With Homer on my mind, I was thinking back about some of my favourite passages from the Iliad. One in particular springs to mind, namely the simile in which Homer compares the life and death of humans with the effects that autumn and spring have on deciduous trees.
In the original Greek, taken from the Chicago Homer website, the relevant passage reads (Il. 6.146–149):
οἵη περ φύλλων γενεὴ τοίη δὲ καὶ ἀνδρῶν.
φύλλα τὰ μέν τ’ ἄνεμος χαμάδις χέει, ἄλλα δέ θ’ ὕλη
τηλεθόωσα φύει, ἔαρος δ’ ἐπιγίνεται ὥρη:
ὣς ἀνδρῶν γενεὴ ἣ μὲν φύει ἣ δ’ ἀπολήγει.
Richmond Lattimore translated this as follows:
As is the generation of leaves, so is that of humanity.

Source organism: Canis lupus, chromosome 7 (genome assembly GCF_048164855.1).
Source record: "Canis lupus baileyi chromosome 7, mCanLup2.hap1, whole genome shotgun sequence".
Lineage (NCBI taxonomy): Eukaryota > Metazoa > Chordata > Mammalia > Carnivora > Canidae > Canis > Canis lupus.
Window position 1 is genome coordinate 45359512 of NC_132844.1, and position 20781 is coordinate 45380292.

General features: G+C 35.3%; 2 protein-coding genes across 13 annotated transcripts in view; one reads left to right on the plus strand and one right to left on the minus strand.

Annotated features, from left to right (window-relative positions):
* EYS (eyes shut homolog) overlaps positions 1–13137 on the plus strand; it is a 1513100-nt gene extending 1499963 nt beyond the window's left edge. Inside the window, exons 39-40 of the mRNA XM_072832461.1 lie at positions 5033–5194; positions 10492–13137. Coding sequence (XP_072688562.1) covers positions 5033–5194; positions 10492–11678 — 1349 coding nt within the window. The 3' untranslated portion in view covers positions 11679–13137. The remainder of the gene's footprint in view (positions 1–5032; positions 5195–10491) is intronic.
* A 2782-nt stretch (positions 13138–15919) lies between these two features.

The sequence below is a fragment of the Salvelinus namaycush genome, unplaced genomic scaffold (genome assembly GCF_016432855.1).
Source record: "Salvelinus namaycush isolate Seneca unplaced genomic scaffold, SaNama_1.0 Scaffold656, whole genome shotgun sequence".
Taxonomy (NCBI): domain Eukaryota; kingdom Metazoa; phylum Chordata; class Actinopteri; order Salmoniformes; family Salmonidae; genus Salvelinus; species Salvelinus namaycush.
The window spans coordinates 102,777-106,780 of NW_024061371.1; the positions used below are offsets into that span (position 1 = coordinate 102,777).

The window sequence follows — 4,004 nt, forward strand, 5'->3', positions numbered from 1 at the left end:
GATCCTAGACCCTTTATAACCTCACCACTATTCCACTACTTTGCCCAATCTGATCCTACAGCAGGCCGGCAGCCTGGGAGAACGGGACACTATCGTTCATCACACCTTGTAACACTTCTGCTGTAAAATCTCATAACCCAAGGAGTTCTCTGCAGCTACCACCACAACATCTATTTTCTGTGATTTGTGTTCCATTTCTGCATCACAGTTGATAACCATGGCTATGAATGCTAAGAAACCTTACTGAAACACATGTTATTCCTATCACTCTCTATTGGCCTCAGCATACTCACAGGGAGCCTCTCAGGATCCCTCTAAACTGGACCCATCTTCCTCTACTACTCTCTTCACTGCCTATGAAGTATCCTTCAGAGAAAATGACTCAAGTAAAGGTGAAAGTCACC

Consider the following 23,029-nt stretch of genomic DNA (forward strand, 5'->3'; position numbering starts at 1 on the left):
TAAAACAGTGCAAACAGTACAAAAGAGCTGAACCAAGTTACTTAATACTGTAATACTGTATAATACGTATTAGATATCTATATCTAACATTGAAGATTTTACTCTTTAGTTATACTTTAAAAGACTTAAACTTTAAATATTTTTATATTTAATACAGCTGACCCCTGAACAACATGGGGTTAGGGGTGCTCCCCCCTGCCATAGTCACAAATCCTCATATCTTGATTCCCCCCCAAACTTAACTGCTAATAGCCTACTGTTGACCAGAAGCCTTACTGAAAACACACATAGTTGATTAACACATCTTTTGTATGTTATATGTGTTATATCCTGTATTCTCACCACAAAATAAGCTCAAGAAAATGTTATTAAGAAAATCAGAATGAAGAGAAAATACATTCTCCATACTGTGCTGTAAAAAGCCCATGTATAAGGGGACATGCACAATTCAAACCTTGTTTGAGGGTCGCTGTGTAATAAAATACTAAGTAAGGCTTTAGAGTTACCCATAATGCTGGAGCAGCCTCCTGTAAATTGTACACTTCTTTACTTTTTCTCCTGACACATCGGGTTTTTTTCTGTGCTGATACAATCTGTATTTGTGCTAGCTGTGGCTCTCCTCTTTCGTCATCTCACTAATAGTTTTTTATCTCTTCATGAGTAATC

The wind scatters the leaves on the ground, but the live timber
burgeons with leaves again in the season of spring returning.
So one generation of men will grow while another dies.
The words are spoken by Glaucus when he meets Diomedes on the field of battle. The words seem to contain a profound sense of sadness. All the roads of life ultimately lead to death, and Glaucus compares men with the anonymous and, to human eyes virtually indistinguishable, leaves on a tree.
These words cast a heavy shadow on the actions of the heroes in Homer’s epic and seem to draw into doubt the idea that death on the battlefield is glorious. When a warrior falls, he is like a leaf falling from a tree in autumn. In time, he will be gone, perhaps also forgotten. His place will be taken by someone new, and the cycle starts again and will continue, inexorably, until the bitter end.